Does God require an individual to tithe on the gross or on the net? Also, is an individual required to tithe on the sale of investments, such as real property, including a house or a condominium?


The answer to this question depends on many different circumstances.

As a general statement, God makes it very clear that His tithing laws are still in force and effect today, and that He commands us to tithe to Him. For a full explanation and discussion of this vital question, please read our free booklet, “Tithing-Today?”

In our booklet, we also discuss how to calculate God’s tithe. We state the following, which sets forth the teaching of the Church of God for many years:

“MONEY—a sensitive subject for many people. Those who have money, don’t want to part with it. Those who don’t have it, long for it. Yet from the time of man’s creation on this earth, God has given instructions on tithing—paying ten percent of our income to God who gave it in the first place…

“The question has been asked many times whether we are to pay tithe from the gross (before taxes are deducted from our paychecks) or from the net (after deduction of taxes). It has been the long-standing policy of the Church to advise that there is no duty to tithe on the gross, as this would be impossible in certain countries, where taxes are so high. At the same time, the Church has always emphasized that it is up to the individual whether he or she wants to tithe from the gross or the net. Many tithe from the gross, following the principle as expressed in Luke 17:10, but this is a personal decision, based on personal circumstances. God looks at the heart of a person. If one chooses to tithe from the net, he would then be obligated, of course, to pay tithe on any tax refunds he might receive in the next year…

“God requires that we pay tithe from our increase. This would include everything that we have acquired through our own labor or our own money (such as salaries and profits from our business, as well as profits from capital investments, interest from savings accounts, or money from renting out property). We are permitted to deduct from our [tithable] income the amount we need to use in order to achieve the increase. For instance, if we own a business, we are permitted to deduct all the costs we spend to run the business. We are only required to pay tithe from the actual increase or profit…

“God requires that we tithe from our increase—what we ourselves produce through our efforts or investment. Gifts or inheritances are not acquired through our own labor and don’t have to be tithed on. The same is true for money given to us in the form of unemployment benefits, pensions or social security. However, it would be advisable, at least in some of those cases, to consider whether a generous special offering would be appropriate. If in doubt, it is always better to err on the side of generosity, again, showing God where our heart is.”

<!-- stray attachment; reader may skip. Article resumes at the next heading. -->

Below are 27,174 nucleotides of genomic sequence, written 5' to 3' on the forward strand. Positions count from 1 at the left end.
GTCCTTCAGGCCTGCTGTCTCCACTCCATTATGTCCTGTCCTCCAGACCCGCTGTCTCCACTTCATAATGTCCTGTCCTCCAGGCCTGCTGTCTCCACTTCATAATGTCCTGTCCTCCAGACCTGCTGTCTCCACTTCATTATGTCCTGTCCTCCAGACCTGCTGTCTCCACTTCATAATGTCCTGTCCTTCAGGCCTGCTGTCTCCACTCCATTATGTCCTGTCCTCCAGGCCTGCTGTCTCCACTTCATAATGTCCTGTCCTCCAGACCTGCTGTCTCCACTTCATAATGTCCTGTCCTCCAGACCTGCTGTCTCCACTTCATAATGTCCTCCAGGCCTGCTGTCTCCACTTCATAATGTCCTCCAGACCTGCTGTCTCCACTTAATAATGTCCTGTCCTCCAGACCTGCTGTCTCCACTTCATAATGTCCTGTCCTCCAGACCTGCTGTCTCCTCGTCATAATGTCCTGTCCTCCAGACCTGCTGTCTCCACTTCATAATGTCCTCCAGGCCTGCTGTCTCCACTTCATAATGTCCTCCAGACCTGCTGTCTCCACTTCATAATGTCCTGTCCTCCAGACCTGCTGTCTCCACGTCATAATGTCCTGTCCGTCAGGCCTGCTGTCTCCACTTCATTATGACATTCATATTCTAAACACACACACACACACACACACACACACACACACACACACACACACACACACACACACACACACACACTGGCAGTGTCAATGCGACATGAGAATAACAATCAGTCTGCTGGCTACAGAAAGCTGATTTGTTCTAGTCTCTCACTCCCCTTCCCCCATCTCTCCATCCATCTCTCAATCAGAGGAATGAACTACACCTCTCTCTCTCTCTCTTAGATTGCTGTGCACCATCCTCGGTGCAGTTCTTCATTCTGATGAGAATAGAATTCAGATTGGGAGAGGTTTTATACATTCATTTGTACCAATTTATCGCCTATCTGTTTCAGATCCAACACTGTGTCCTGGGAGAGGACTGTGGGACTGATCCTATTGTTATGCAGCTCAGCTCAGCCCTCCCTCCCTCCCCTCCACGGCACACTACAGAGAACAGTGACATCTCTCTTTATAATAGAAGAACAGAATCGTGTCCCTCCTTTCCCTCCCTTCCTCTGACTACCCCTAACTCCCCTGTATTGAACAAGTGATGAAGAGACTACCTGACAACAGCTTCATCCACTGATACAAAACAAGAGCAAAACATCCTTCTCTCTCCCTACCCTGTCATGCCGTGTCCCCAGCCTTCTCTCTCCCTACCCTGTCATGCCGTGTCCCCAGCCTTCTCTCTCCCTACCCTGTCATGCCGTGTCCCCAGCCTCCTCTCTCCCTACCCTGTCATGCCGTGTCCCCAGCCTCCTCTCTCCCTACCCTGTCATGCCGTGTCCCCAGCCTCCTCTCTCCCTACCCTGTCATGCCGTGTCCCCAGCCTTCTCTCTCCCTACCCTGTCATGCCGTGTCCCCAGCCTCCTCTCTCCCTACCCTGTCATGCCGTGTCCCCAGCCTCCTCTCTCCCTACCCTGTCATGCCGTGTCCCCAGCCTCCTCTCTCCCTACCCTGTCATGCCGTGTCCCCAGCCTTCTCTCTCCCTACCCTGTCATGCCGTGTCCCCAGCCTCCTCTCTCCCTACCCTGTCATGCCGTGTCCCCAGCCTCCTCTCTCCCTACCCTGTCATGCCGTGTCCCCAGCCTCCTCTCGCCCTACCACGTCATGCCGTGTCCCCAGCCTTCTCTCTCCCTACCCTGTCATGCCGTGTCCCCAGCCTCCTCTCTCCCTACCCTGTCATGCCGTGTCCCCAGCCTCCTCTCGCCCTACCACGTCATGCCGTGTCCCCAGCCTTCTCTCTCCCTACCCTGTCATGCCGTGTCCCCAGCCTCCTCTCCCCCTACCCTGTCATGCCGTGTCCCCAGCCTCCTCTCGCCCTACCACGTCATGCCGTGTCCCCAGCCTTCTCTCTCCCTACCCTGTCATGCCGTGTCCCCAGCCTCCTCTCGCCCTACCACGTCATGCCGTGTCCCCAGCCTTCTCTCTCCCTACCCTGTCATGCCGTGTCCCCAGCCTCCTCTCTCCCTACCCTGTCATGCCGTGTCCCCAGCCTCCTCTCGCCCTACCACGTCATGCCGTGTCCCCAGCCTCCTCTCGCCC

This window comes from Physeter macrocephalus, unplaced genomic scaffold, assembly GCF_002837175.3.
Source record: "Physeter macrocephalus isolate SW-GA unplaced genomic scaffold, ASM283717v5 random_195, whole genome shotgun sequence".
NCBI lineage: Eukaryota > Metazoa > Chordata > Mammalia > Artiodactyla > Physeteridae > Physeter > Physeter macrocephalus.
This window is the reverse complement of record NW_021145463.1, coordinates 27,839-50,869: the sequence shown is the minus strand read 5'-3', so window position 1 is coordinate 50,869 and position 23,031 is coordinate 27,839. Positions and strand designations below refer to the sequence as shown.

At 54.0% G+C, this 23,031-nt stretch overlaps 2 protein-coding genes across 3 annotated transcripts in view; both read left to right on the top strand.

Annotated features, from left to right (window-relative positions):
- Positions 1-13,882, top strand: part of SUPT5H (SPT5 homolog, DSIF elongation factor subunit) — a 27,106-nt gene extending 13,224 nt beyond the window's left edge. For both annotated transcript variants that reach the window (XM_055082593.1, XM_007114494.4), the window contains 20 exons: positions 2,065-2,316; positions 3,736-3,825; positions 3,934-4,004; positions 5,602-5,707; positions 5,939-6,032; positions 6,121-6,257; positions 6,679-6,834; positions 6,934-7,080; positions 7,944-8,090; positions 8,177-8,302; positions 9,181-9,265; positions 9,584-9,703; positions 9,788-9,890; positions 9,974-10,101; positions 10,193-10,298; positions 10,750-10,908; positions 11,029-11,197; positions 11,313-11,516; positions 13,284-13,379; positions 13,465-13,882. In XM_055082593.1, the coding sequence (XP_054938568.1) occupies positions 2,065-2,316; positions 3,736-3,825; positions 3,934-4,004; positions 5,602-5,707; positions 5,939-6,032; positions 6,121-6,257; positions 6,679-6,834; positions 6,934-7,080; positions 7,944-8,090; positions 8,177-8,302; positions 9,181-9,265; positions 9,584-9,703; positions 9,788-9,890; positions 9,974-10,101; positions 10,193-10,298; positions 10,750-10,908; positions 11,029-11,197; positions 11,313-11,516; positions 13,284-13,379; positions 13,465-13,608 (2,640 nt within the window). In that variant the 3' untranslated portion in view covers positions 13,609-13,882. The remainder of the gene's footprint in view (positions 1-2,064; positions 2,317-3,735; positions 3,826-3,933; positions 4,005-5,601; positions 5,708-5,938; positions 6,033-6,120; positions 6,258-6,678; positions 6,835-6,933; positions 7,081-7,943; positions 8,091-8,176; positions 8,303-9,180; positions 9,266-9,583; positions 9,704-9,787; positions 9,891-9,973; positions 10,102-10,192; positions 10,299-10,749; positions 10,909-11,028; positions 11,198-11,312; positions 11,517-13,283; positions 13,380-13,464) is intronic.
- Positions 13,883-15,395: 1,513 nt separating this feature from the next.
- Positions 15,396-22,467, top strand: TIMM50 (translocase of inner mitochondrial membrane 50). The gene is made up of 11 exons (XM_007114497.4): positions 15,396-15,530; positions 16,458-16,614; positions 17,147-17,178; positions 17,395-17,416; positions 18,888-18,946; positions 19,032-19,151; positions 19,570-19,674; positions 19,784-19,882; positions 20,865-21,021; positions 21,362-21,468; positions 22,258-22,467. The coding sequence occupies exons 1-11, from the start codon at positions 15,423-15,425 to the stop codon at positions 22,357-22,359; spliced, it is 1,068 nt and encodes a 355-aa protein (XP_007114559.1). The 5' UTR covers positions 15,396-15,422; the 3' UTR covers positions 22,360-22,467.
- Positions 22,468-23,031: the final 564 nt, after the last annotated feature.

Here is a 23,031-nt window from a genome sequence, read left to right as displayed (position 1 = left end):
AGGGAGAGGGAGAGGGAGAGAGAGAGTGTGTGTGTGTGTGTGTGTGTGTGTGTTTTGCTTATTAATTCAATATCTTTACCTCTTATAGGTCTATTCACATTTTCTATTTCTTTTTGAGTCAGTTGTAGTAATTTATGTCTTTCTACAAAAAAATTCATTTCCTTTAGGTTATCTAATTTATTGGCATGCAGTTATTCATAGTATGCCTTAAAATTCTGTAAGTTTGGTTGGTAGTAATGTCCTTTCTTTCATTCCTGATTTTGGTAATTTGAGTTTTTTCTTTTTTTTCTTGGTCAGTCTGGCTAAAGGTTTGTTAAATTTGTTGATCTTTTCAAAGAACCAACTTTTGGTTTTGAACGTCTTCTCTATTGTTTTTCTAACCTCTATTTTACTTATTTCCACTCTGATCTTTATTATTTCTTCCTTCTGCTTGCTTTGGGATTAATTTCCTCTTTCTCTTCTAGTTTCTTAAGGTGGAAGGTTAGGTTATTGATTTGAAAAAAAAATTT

The general guidelines are clearly revealed: We are to tithe from our profit–which is Biblically defined as the increase from our labor and investments. To determine the amount of increase, we are allowed to deduct our expenses. Increase from our labor or our money does not include gifts and inheritances. Therefore, if a person inherits real estate, such as a house or a condominium, or if they are received as gifts, there is no obligation to tithe on them. If a person sells his own house or condominium and uses the proceeds to buy another house or condominium of equal or higher value, there is no tithable increase, either.

Generally speaking, houses or condominiums are paid for over a long period of time. Also, for many, these homes are paid for out of money that was tithed on–if the person has known of this Godly command and has practiced it. Due to increasing values over the years, most homes are sold for more than their original purchase price, and it is this increase that involves tithing considerations.

If a person is selling his house without buying another one–because, for example, the person may own more than one house–then, generally, the person is obligated to tithe from the increase, while being allowed to deduct the amount for any existing mortgage; expenses which were incurred over the years for the upkeep of the house; as well as any loss or decrease in value incurred due to inflation or depreciation. If someone buys a house for $200,000.00, and sells it ten years later for $500,000.00, then the increase would be $300,000.00, minus deductible expenses, as described above. If the calculated final increase turns out to be $200.000.00, then the amount to be paid as tithe would be $20,000.00.

As mentioned, these are very general guidelines, but the principle of paying tithe is clear. God warns all of us not to rob Him by refusing to pay tithes and offerings. He says in Malachi 3:8-9:

“‘Will a man rob God? Yet you have robbed Me! But you say, “In what way have we robbed You?” In tithes and offerings. You are cursed with a curse, For you have robbed Me…'”

Surely, no one–and especially no true Christian–would want to be called a cursed robber–and not only an ordinary thief, but one who robs from God and is guilty of defrauding Him.

If in doubt, a Church member should counsel with a minister of God about this matter, before assuming that a tithing obligation exists –or that no such obligation exists–regarding the sale of a house or condominium, or any other matter related to tithing.

Lead Writer: Norbert Link

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